Getth and the boys did a great job. Our trees look so much better and their clean up afterwards was amazing. Thank you. ”- Barbara D.
Getth is very knowledgeable about trees & their management. He helped set up a plan to help maintain our yard’s biggest asset. ”- Emily M.
The Cedar Elm, Ulmus crassifolia, is one of the most common and widespread native trees in Texas. It grows all over the eastern half of the state, with the exception of the most southern parts. We love Cedar Elms because they are a tough, heat-tolerant shade tree that can weather a drought. They also provide beautiful golden foliage color in fall.
The leaves of this elm are small; they emerge a glossy green in spring and then as leaves mature, they become rough to the touch. If you have heavy, compacted clay soils, Cedar Elm is a good choice for you. They can tolerate heavy, poorly draining soils much better than many of our tree choices. This Elm flowers and sets seed in the fall, unlike its related Elms that do so in spring. You should see flowers developing in July and August, but they are very small and inconspicuous. By fall, you’ll see the branches filled with clusters of seeds, also called samara. There are several native birds that use Cedar Elm as a food source.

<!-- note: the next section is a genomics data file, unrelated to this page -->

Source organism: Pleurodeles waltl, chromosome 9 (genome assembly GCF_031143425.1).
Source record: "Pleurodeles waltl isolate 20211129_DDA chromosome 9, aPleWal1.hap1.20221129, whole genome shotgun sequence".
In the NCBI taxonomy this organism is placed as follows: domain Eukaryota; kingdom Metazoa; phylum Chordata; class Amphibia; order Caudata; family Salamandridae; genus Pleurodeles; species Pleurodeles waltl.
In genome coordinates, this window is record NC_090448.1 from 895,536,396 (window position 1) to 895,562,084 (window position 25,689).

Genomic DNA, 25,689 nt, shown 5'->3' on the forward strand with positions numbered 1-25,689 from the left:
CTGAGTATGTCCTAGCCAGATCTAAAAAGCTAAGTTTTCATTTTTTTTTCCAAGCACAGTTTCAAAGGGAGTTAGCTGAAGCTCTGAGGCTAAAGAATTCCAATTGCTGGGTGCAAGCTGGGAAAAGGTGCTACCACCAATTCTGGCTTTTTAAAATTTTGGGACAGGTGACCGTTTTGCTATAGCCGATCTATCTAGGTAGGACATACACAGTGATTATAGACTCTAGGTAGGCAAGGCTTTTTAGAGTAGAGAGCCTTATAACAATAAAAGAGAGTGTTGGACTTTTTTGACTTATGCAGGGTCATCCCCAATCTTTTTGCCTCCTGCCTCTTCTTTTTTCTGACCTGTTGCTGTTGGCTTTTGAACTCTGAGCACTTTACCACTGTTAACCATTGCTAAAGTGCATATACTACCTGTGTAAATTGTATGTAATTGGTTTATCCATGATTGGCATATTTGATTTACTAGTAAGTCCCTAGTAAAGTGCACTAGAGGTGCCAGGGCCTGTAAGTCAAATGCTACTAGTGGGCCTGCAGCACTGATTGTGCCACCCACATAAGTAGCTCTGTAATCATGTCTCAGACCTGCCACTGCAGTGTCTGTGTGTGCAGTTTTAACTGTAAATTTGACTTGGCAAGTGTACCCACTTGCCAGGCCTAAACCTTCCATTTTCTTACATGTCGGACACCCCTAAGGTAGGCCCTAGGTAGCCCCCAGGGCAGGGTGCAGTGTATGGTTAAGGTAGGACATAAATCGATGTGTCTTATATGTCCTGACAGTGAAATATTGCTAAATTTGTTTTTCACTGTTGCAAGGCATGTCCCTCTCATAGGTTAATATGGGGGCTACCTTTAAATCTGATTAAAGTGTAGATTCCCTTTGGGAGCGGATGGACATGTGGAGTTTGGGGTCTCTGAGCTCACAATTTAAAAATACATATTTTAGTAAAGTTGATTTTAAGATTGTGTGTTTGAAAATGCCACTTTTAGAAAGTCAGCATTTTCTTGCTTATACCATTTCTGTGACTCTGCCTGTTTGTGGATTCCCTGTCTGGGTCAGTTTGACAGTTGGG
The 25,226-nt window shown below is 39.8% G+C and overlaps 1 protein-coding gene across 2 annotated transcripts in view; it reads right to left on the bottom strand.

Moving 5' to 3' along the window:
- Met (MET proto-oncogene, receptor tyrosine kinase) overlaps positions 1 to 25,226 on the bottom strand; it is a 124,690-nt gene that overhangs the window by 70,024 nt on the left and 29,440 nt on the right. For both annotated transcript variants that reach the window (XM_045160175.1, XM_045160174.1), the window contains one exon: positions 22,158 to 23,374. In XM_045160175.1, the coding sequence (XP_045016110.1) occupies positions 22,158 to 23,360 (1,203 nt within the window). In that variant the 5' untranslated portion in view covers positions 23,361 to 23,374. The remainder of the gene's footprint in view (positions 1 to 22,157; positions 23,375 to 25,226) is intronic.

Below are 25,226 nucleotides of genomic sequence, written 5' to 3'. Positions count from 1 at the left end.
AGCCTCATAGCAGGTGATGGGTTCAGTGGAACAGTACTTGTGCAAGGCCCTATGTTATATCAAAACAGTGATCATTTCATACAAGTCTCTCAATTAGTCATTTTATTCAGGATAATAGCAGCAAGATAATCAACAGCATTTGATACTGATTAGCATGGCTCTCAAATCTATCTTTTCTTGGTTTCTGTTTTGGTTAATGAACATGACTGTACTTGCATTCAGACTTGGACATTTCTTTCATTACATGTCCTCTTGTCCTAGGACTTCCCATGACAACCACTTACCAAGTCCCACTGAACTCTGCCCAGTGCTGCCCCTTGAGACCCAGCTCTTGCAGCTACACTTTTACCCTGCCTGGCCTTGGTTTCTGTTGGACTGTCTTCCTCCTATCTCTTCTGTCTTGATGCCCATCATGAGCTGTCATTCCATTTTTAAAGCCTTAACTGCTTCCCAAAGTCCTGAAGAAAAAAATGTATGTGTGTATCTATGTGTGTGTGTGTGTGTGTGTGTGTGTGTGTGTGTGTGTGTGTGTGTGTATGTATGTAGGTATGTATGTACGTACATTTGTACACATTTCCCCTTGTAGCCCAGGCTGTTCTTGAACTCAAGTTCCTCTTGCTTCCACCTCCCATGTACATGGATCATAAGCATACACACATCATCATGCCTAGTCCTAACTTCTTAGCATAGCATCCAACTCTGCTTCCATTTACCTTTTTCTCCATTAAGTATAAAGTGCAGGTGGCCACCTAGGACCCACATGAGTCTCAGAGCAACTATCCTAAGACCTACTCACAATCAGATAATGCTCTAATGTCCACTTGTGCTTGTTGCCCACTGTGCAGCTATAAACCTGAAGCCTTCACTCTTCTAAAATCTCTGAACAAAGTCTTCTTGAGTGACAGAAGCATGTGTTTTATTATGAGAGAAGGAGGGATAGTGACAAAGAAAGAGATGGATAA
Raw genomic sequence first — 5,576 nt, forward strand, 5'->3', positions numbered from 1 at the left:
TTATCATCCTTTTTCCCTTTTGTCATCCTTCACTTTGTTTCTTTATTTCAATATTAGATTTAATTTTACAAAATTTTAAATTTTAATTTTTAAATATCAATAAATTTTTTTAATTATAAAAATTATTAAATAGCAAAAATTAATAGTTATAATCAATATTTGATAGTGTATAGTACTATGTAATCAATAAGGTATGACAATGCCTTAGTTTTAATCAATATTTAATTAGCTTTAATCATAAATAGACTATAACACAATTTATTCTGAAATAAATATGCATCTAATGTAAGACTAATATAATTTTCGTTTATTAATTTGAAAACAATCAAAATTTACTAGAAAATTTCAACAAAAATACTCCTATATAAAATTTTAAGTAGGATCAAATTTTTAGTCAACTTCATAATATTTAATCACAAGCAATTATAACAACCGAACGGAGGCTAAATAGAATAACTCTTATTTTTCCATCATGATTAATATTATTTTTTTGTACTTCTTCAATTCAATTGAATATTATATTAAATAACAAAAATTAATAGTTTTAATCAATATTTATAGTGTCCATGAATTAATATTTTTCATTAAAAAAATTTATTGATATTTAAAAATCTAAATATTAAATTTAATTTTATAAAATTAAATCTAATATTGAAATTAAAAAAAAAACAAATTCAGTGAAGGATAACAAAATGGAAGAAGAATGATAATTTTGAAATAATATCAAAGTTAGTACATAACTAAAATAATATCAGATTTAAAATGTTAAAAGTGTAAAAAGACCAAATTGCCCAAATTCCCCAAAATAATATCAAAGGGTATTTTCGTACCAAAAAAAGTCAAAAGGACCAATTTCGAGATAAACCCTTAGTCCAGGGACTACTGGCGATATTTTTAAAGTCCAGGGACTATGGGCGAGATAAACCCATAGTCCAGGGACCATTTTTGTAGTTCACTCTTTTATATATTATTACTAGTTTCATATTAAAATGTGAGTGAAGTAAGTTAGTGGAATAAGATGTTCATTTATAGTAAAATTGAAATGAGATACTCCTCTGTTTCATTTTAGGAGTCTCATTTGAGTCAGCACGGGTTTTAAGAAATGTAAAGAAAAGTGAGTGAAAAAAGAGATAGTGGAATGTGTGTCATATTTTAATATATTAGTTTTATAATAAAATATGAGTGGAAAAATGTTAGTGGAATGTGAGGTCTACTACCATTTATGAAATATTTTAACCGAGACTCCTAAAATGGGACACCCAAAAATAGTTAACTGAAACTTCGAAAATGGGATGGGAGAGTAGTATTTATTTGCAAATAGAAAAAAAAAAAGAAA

Cedar Elms grow to be large specimens, reaching 90 feet tall and 80 feet wide. However, under harsh conditions or rocky soil, plants will remain much smaller. On average, you should plan on a Cedar Elm reaching 60 feet tall. This is not a tree that should be planted in a compact, urban space. Make sure you have adequate clearance from your home or street if you plan to establish a Cedar Elm. These trees grow in an upright, vase shape which makes them ideal for shading your home in summer.
Once established, Cedar Elms can be a great addition to North Texas landscapes. Their tough, heat and drought-tolerant nature (and strong wood) makes them a favorite of ours here at Preservation Tree Services.